Jessie Cave interview: The Harry Potter star has published a feminist collection of cartoons

Jessie Cave's feminist cartoons

The Harry Potter star tells Alice Jones how a one-night stand changed her life
Football Beyond Borders: Even the most distruptive pupils score at homework club

Education: Football Beyond Borders

Add football to an after-school homework club, and even the naughtiest boys can score
10 best barbecue books

Fire up the barbie: 10 best barbecue books

We've got Bibles to get you grilling and smoking like a true south American pro
Wimbledon 2015: Nick Bollettieri - Junk balls and chop and slice are only way 5ft 1in Kurumi Nara can live with Petra Kvitova’s power

Nick Bollettieri's Wimbledon Files

Junk balls and chop and slice are only way 5ft 1in Kurumi Nara can live with Petra Kvitova’s power
Ron Dennis exclusive: ‘This is one of the best McLaren teams ever – we are going to do it’

‘This is one of the best McLaren teams ever – we are going to do it’

Ron Dennis shrugs off a poor start to the season in an exclusive interview, and says the glory days will come back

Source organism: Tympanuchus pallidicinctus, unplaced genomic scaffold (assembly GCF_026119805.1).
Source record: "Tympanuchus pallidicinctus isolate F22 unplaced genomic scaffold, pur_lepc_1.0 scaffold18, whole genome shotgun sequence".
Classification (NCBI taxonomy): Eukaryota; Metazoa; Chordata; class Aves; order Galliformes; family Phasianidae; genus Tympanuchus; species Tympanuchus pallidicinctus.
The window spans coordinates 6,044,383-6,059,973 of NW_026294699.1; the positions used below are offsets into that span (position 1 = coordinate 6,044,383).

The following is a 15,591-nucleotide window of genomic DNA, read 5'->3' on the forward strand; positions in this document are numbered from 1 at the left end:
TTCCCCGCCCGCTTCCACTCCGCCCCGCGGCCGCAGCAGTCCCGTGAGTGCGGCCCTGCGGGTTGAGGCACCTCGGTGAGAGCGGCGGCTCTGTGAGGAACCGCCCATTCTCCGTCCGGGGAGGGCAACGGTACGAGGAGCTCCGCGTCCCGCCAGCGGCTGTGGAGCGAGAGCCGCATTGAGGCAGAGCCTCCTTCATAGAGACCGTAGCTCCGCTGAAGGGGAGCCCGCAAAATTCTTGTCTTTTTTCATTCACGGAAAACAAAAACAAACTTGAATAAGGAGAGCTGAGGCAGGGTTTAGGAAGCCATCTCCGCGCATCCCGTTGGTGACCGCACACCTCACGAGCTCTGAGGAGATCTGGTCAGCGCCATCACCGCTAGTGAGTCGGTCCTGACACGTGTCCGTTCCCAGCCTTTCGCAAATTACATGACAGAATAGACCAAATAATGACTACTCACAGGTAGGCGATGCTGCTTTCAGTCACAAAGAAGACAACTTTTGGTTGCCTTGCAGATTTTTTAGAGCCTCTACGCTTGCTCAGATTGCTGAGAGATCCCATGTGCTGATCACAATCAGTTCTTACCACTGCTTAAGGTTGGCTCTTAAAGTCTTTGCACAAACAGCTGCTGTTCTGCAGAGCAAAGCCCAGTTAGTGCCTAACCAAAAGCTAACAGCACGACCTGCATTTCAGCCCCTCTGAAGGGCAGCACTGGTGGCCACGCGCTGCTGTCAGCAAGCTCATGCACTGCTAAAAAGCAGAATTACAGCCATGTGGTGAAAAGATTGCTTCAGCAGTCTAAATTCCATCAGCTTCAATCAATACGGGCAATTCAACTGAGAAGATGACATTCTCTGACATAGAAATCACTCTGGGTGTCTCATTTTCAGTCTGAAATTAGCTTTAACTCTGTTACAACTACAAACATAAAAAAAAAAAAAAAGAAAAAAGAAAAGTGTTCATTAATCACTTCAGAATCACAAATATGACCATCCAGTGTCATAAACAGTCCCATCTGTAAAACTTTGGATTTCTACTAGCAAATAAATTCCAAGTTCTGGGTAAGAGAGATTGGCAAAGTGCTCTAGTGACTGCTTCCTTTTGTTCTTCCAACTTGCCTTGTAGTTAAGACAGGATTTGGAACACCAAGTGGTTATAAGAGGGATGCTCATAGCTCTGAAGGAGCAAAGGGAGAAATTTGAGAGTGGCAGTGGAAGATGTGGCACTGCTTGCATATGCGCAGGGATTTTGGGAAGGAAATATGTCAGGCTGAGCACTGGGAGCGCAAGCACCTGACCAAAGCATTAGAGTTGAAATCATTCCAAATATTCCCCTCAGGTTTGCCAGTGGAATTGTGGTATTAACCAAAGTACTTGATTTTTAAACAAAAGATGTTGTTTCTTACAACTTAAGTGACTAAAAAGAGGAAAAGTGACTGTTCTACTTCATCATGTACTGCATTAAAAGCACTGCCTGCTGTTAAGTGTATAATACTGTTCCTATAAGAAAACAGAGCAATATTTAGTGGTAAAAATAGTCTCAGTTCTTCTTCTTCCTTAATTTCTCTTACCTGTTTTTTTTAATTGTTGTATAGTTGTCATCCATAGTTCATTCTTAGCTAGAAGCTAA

Seifeddine Rezgui: What motivated a shy student to kill 38 holidaymakers in Tunisia?

Making of a killer

What motivated a shy student to kill 38 holidaymakers in Tunisia?
UK Heatwave: Temperatures on the tube are going to exceed the legal limit for transporting cattle

Just when you thought your commute couldn't get any worse...

Heatwave will see temperatures on the Tube exceed legal limit for transporting cattle
Exclusive - The Real Stories of Migrant Britain: Swapping Bucharest for London

The Real Stories of Migrant Britain

Meet the man who swapped Romania for the UK in a bid to provide for his family, only to discover that the home he left behind wasn't quite what it seemed
Cheaper energy on the way, but it's not all sunshine and rainbows

Cheaper energy on the way, but it's not all sunshine and rainbows

Solar power will help bring down electricity prices over the next five years, according to a new report. But it’s cheap imports of ‘dirty power’ that will lower them the most